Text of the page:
Pedro Lopes, Robert Kovacs, Alexandra Ion, David Lindlbauer and Patrick Baudisch

Ad Infinitum
Ad infinitum is a parasitical entity which lives off human energy. It lives untethered and off the grid. This parasite reverses the dominant role that mankind has with respect to technologies: the parasite shifts humans from “users” to “used”. Ad infinitum co-exists in our world by parasitically attaching electrodes onto the human visitors and harvesting their kinetic energy by electrically persuading them to move their muscles. The only way a visitor can be freed is by seducing another visitor to sit on the opposite chair and take their place. Being trapped in the parasite’s cuffs means getting our muscles electrically stimulated in order to perform a cranking motion as to feed it our kinetic energy. This reminds us that, in the cusp of artificially thinking machines, we are no longer just “users”; the shock we feel in our muscles, the involuntary gesture, acknowledges our intricate relationship to uncanny technological realm around us.

David Colombini

Attachment
This poetic machine prints your message and a code on a sheet A6, slips it into a biopolymer cylinder attached to a balloon, which is finally released into the air. Then, the balloon will travel haphazardly to a potential recipient.
Where did the idea come from? The basic idea was to take a stand against the current use of «smart» technologies by creating a poetic concept, using current technology that allows us to communicate differently and rediscover expectation, the random, and the unexpected.
For the record, I have always been attracted by what is in the air and remember having won a balloon release contest when I was about ten years old. My balloon flew from Switzerland to Austria, this definitely left an impression on me and perhaps influenced the idea of this project.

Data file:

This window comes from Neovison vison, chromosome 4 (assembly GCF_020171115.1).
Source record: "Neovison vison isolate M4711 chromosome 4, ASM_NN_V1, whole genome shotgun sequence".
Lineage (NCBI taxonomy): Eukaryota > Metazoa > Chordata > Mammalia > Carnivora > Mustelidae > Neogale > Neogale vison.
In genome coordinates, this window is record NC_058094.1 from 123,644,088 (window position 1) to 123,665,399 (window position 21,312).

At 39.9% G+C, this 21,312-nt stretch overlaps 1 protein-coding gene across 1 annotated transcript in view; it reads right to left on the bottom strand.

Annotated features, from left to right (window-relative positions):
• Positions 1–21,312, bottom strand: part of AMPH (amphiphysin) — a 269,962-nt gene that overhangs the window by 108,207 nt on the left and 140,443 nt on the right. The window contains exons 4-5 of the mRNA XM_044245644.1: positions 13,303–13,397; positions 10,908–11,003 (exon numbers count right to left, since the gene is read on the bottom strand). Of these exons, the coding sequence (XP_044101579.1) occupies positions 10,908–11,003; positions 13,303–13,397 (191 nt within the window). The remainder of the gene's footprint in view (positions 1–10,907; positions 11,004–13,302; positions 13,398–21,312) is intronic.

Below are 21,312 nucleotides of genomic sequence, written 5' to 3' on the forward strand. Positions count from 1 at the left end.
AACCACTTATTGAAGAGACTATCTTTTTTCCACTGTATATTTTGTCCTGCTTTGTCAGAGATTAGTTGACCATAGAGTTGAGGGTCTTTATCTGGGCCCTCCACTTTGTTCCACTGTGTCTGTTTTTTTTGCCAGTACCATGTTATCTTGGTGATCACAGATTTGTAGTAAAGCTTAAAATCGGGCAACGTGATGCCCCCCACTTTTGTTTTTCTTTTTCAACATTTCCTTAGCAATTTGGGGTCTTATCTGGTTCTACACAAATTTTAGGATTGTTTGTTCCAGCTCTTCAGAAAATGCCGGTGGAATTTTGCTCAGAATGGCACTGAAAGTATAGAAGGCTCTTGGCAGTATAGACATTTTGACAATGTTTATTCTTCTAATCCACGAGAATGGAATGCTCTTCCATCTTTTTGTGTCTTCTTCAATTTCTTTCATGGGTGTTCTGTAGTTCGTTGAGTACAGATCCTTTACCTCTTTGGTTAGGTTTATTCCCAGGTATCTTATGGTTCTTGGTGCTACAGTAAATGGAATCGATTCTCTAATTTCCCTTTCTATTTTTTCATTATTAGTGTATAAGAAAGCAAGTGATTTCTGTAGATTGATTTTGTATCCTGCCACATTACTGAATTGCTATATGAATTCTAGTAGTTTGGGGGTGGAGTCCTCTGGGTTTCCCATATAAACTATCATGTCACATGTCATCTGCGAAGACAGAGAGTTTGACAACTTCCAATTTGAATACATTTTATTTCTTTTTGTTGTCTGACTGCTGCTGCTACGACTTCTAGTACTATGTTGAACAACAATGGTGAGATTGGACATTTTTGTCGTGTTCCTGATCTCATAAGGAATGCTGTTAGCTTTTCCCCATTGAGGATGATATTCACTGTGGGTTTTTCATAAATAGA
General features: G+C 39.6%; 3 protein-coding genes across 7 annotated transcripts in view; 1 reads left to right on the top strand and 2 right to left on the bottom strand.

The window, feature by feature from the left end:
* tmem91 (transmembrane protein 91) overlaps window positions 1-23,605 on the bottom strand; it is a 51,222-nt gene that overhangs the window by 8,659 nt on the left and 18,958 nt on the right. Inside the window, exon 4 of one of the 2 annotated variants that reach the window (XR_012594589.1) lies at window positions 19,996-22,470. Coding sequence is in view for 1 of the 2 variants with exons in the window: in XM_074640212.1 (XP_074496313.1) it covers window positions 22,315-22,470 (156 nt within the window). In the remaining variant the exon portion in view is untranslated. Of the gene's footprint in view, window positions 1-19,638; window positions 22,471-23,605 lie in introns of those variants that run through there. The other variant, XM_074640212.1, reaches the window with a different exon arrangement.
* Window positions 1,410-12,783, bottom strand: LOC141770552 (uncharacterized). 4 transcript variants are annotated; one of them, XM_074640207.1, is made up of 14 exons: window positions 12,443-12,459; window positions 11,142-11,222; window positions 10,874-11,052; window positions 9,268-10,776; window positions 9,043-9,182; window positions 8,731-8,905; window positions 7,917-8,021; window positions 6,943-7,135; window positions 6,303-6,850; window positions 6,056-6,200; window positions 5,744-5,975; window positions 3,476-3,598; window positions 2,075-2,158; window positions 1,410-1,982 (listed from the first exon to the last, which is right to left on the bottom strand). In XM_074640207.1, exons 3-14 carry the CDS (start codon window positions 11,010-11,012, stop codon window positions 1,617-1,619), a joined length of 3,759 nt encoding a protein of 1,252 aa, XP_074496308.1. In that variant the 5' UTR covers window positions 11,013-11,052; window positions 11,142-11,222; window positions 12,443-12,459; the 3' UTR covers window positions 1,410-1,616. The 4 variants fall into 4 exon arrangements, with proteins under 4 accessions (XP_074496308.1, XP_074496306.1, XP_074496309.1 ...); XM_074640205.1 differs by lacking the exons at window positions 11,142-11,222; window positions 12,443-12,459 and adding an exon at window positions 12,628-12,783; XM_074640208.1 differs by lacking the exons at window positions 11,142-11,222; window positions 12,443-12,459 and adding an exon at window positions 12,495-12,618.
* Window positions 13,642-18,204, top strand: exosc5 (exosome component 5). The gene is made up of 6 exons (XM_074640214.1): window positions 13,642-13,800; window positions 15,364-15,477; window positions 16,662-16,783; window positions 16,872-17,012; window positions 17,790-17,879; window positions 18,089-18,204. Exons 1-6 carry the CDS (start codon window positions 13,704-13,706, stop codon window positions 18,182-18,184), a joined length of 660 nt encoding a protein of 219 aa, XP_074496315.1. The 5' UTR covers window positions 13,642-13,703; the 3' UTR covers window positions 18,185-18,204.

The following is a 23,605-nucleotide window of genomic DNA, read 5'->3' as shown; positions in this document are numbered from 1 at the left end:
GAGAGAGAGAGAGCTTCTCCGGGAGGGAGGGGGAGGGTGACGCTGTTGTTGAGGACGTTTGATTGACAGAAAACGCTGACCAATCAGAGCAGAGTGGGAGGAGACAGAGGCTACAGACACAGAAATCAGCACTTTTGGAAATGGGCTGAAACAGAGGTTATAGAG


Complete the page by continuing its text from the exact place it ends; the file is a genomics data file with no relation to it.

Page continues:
David Bowen

The other side
This installation automatically creates a three-dimensional relief carving of the current cloud formations and ocean surface conditions on the opposite side of the earth from the location of the gallery space. Using satellite data from the Nasa Earth Observing Information System and the GPS coordinates of the gallery, the installation obtains a current image of an approximately six hundred square mile area on the opposite side of the earth from its location. Using custom software, the system converts this image into a relief model that is sent to an onsite CNC machine hanging upside down in the gallery space. The CNC machine carves the relief in pink foam with its upside-down orientation directly echoing the cloud and ocean topography on the opposite side of earth.

DAVID SHINGLER

Drawing Machine

Michael Burk & Ann-Katrin Krenz.

Parasitic / Symbiotic
In the project “Parasitic / Symbiotic” this area of tension between nature and technology is addressed. A scenario is created in which the human being makes use of a technical device, that is sitting like a parasite on a tree. It contains a milling machine, which moves along a tree to carve encoded text into it. For the content of the carving a poem from romanticism („Abschied.“ von Joseph von Eichendorff) is used, which expresses the natural thoughts of unity and oneness and depicts the relation of nature and culture.

Neil Mendoza

The Electric Knife Orchestra
Created by Neil Mendoza, The Electric Knife Orchestra consists of sixteen knives and one meat cleaver (all purchased from the $0.99 store) that have been brought to life to perform the Bee Gees’ 1977 hit Stayin’ Alive. The orchestra consists of six musical machines and all of the sound is created through the operation of these machines.